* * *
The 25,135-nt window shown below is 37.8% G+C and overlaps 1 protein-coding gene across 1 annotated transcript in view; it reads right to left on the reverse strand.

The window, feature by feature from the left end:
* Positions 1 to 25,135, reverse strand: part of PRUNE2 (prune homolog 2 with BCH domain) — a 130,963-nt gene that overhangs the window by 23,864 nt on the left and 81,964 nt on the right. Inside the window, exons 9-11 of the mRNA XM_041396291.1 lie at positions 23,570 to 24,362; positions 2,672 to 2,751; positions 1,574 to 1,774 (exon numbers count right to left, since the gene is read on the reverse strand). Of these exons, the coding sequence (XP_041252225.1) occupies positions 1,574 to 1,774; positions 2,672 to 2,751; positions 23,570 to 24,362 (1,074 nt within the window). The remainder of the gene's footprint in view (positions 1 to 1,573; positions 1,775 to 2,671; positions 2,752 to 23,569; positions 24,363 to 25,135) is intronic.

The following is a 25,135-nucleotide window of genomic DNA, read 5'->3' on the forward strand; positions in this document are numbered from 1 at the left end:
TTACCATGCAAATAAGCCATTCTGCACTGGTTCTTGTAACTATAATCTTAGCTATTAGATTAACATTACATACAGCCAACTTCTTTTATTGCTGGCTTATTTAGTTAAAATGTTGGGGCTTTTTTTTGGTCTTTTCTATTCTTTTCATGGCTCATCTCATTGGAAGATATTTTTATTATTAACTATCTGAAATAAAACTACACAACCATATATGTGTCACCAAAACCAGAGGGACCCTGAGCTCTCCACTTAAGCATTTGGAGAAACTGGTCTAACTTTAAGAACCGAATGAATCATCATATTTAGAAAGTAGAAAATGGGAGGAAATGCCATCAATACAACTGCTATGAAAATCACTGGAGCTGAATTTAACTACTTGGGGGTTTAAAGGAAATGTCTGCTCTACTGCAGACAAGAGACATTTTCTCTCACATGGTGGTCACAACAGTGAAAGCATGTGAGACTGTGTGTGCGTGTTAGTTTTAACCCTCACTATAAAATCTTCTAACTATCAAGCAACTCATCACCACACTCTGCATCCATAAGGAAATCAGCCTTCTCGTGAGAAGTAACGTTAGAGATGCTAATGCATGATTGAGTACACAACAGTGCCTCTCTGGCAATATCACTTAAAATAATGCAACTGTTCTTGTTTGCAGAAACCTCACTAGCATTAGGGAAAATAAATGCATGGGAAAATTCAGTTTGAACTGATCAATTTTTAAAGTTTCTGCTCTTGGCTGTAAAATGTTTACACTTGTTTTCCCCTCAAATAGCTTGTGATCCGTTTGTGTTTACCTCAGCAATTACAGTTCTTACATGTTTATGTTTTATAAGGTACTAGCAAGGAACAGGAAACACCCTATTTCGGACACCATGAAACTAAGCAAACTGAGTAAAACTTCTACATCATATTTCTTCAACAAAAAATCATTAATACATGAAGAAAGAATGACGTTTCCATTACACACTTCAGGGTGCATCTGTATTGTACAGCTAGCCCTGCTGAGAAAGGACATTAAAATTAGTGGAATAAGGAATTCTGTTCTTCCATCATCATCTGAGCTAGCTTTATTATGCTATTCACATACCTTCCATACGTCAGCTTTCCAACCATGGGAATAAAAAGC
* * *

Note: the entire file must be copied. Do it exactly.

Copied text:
The 25,135-nt window shown below is 37.8% G+C and overlaps 1 protein-coding gene across 1 annotated transcript in view; it reads right to left on the reverse strand.

The window, feature by feature from the left end:
* Positions 1 to 25,135, reverse strand: part of PRUNE2 (prune homolog 2 with BCH domain) — a 130,963-nt gene that overhangs the window by 23,864 nt on the left and 81,964 nt on the right. Inside the window, exons 9-11 of the mRNA XM_041396291.1 lie at positions 23,570 to 24,362; positions 2,672 to 2,751; positions 1,574 to 1,774 (exon numbers count right to left, since the gene is read on the reverse strand). Of these exons, the coding sequence (XP_041252225.1) occupies positions 1,574 to 1,774; positions 2,672 to 2,751; positions 23,570 to 24,362 (1,074 nt within the window). The remainder of the gene's footprint in view (positions 1 to 1,573; positions 1,775 to 2,671; positions 2,752 to 23,569; positions 24,363 to 25,135) is intronic.

The following is a 25,135-nucleotide window of genomic DNA, read 5'->3' on the forward strand; positions in this document are numbered from 1 at the left end:
TTACCATGCAAATAAGCCATTCTGCACTGGTTCTTGTAACTATAATCTTAGCTATTAGATTAACATTACATACAGCCAACTTCTTTTATTGCTGGCTTATTTAGTTAAAATGTTGGGGCTTTTTTTTGGTCTTTTCTATTCTTTTCATGGCTCATCTCATTGGAAGATATTTTTATTATTAACTATCTGAAATAAAACTACACAACCATATATGTGTCACCAAAACCAGAGGGACCCTGAGCTCTCCACTTAAGCATTTGGAGAAACTGGTCTAACTTTAAGAACCGAATGAATCATCATATTTAGAAAGTAGAAAATGGGAGGAAATGCCATCAATACAACTGCTATGAAAATCACTGGAGCTGAATTTAACTACTTGGGGGTTTAAAGGAAATGTCTGCTCTACTGCAGACAAGAGACATTTTCTCTCACATGGTGGTCACAACAGTGAAAGCATGTGAGACTGTGTGTGCGTGTTAGTTTTAACCCTCACTATAAAATCTTCTAACTATCAAGCAACTCATCACCACACTCTGCATCCATAAGGAAATCAGCCTTCTCGTGAGAAGTAACGTTAGAGATGCTAATGCATGATTGAGTACACAACAGTGCCTCTCTGGCAATATCACTTAAAATAATGCAACTGTTCTTGTTTGCAGAAACCTCACTAGCATTAGGGAAAATAAATGCATGGGAAAATTCAGTTTGAACTGATCAATTTTTAAAGTTTCTGCTCTTGGCTGTAAAATGTTTACACTTGTTTTCCCCTCAAATAGCTTGTGATCCGTTTGTGTTTACCTCAGCAATTACAGTTCTTACATGTTTATGTTTTATAAGGTACTAGCAAGGAACAGGAAACACCCTATTTCGGACACCATGAAACTAAGCAAACTGAGTAAAACTTCTACATCATATTTCTTCAACAAAAAATCATTAATACATGAAGAAAGAATGACGTTTCCATTACACACTTCAGGGTGCATCTGTATTGTACAGCTAGCCCTGCTGAGAAAGGACATTAAAATTAGTGGAATAAGGAATTCTGTTCTTCCATCATCATCTGAGCTAGCTTTATTATGCTATTCACATACCTTCCATACGTCAGCTTTCCAACCATGGGAATAAAAAGC